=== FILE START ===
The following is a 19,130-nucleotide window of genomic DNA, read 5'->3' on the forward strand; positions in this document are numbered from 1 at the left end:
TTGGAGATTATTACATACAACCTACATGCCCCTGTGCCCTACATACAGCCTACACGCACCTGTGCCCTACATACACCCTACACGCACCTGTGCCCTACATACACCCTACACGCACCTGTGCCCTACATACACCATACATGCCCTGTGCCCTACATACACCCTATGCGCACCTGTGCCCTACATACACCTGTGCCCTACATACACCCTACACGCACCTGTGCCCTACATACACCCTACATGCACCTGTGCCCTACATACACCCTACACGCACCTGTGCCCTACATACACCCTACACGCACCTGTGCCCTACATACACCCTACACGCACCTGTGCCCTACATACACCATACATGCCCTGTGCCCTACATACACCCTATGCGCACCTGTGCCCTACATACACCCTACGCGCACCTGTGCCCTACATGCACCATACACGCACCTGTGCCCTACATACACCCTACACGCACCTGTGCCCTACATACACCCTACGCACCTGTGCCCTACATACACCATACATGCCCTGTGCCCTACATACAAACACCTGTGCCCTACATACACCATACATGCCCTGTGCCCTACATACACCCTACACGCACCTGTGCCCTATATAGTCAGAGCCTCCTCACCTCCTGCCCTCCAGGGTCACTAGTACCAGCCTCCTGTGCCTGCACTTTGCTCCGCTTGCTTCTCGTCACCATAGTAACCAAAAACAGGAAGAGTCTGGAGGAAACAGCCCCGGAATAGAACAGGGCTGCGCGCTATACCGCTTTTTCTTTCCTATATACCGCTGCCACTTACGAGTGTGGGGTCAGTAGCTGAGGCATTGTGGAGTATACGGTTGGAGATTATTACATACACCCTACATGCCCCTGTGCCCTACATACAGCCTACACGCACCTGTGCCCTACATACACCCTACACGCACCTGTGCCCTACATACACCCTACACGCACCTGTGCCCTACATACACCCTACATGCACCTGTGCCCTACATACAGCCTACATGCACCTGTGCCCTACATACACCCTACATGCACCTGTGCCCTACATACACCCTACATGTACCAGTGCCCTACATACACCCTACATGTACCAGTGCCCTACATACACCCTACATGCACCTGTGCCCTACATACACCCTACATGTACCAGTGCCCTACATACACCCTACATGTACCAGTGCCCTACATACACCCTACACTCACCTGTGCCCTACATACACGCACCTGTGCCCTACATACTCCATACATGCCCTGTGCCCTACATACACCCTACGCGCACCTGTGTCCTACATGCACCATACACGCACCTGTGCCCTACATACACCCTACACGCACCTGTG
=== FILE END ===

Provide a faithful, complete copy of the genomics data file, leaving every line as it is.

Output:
The following is a 19,130-nucleotide window of genomic DNA, read 5'->3' on the forward strand; positions in this document are numbered from 1 at the left end:
TTGGAGATTATTACATACAACCTACATGCCCCTGTGCCCTACATACAGCCTACACGCACCTGTGCCCTACATACACCCTACACGCACCTGTGCCCTACATACACCCTACACGCACCTGTGCCCTACATACACCATACATGCCCTGTGCCCTACATACACCCTATGCGCACCTGTGCCCTACATACACCTGTGCCCTACATACACCCTACACGCACCTGTGCCCTACATACACCCTACATGCACCTGTGCCCTACATACACCCTACACGCACCTGTGCCCTACATACACCCTACACGCACCTGTGCCCTACATACACCCTACACGCACCTGTGCCCTACATACACCATACATGCCCTGTGCCCTACATACACCCTATGCGCACCTGTGCCCTACATACACCCTACGCGCACCTGTGCCCTACATGCACCATACACGCACCTGTGCCCTACATACACCCTACACGCACCTGTGCCCTACATACACCCTACGCACCTGTGCCCTACATACACCATACATGCCCTGTGCCCTACATACAAACACCTGTGCCCTACATACACCATACATGCCCTGTGCCCTACATACACCCTACACGCACCTGTGCCCTATATAGTCAGAGCCTCCTCACCTCCTGCCCTCCAGGGTCACTAGTACCAGCCTCCTGTGCCTGCACTTTGCTCCGCTTGCTTCTCGTCACCATAGTAACCAAAAACAGGAAGAGTCTGGAGGAAACAGCCCCGGAATAGAACAGGGCTGCGCGCTATACCGCTTTTTCTTTCCTATATACCGCTGCCACTTACGAGTGTGGGGTCAGTAGCTGAGGCATTGTGGAGTATACGGTTGGAGATTATTACATACACCCTACATGCCCCTGTGCCCTACATACAGCCTACACGCACCTGTGCCCTACATACACCCTACACGCACCTGTGCCCTACATACACCCTACACGCACCTGTGCCCTACATACACCCTACATGCACCTGTGCCCTACATACAGCCTACATGCACCTGTGCCCTACATACACCCTACATGCACCTGTGCCCTACATACACCCTACATGTACCAGTGCCCTACATACACCCTACATGTACCAGTGCCCTACATACACCCTACATGCACCTGTGCCCTACATACACCCTACATGTACCAGTGCCCTACATACACCCTACATGTACCAGTGCCCTACATACACCCTACACTCACCTGTGCCCTACATACACGCACCTGTGCCCTACATACTCCATACATGCCCTGTGCCCTACATACACCCTACGCGCACCTGTGTCCTACATGCACCATACACGCACCTGTGCCCTACATACACCCTACACGCACCTGTG